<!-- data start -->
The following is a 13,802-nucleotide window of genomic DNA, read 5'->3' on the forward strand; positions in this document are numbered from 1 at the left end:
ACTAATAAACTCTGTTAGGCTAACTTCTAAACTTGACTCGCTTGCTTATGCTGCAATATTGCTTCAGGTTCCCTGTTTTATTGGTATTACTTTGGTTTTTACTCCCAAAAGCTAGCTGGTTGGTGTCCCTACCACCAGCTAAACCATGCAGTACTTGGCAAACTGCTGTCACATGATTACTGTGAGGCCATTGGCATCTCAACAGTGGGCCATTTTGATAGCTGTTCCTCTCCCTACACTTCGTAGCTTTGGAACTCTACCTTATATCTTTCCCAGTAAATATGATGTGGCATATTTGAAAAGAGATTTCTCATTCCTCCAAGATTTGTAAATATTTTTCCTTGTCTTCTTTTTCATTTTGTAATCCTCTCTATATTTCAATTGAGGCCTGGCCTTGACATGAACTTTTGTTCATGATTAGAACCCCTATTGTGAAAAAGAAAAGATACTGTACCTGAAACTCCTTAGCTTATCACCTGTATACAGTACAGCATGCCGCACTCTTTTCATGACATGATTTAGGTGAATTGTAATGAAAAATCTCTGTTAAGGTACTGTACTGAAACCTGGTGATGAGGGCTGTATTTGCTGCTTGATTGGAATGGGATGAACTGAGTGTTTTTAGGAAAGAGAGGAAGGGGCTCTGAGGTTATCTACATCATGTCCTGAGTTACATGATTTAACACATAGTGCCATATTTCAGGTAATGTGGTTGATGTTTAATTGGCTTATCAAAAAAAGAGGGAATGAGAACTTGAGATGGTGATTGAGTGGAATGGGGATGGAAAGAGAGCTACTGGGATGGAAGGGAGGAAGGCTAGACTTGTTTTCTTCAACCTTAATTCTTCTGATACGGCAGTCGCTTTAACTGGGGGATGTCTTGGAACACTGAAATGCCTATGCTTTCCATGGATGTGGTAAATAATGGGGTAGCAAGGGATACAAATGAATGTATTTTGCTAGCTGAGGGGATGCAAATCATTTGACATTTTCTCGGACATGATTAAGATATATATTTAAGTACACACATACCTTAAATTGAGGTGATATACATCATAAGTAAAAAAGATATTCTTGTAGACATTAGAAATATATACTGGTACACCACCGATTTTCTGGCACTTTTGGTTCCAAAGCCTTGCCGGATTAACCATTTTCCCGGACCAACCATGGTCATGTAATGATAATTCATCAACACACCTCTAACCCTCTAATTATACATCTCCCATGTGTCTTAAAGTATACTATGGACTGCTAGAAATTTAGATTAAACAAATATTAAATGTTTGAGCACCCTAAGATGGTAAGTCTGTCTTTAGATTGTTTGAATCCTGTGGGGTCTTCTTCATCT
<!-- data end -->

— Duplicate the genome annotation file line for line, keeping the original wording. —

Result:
The following is a 13,802-nucleotide window of genomic DNA, read 5'->3' on the forward strand; positions in this document are numbered from 1 at the left end:
ACTAATAAACTCTGTTAGGCTAACTTCTAAACTTGACTCGCTTGCTTATGCTGCAATATTGCTTCAGGTTCCCTGTTTTATTGGTATTACTTTGGTTTTTACTCCCAAAAGCTAGCTGGTTGGTGTCCCTACCACCAGCTAAACCATGCAGTACTTGGCAAACTGCTGTCACATGATTACTGTGAGGCCATTGGCATCTCAACAGTGGGCCATTTTGATAGCTGTTCCTCTCCCTACACTTCGTAGCTTTGGAACTCTACCTTATATCTTTCCCAGTAAATATGATGTGGCATATTTGAAAAGAGATTTCTCATTCCTCCAAGATTTGTAAATATTTTTCCTTGTCTTCTTTTTCATTTTGTAATCCTCTCTATATTTCAATTGAGGCCTGGCCTTGACATGAACTTTTGTTCATGATTAGAACCCCTATTGTGAAAAAGAAAAGATACTGTACCTGAAACTCCTTAGCTTATCACCTGTATACAGTACAGCATGCCGCACTCTTTTCATGACATGATTTAGGTGAATTGTAATGAAAAATCTCTGTTAAGGTACTGTACTGAAACCTGGTGATGAGGGCTGTATTTGCTGCTTGATTGGAATGGGATGAACTGAGTGTTTTTAGGAAAGAGAGGAAGGGGCTCTGAGGTTATCTACATCATGTCCTGAGTTACATGATTTAACACATAGTGCCATATTTCAGGTAATGTGGTTGATGTTTAATTGGCTTATCAAAAAAAGAGGGAATGAGAACTTGAGATGGTGATTGAGTGGAATGGGGATGGAAAGAGAGCTACTGGGATGGAAGGGAGGAAGGCTAGACTTGTTTTCTTCAACCTTAATTCTTCTGATACGGCAGTCGCTTTAACTGGGGGATGTCTTGGAACACTGAAATGCCTATGCTTTCCATGGATGTGGTAAATAATGGGGTAGCAAGGGATACAAATGAATGTATTTTGCTAGCTGAGGGGATGCAAATCATTTGACATTTTCTCGGACATGATTAAGATATATATTTAAGTACACACATACCTTAAATTGAGGTGATATACATCATAAGTAAAAAAGATATTCTTGTAGACATTAGAAATATATACTGGTACACCACCGATTTTCTGGCACTTTTGGTTCCAAAGCCTTGCCGGATTAACCATTTTCCCGGACCAACCATGGTCATGTAATGATAATTCATCAACACACCTCTAACCCTCTAATTATACATCTCCCATGTGTCTTAAAGTATACTATGGACTGCTAGAAATTTAGATTAAACAAATATTAAATGTTTGAGCACCCTAAGATGGTAAGTCTGTCTTTAGATTGTTTGAATCCTGTGGGGTCTTCTTCATCT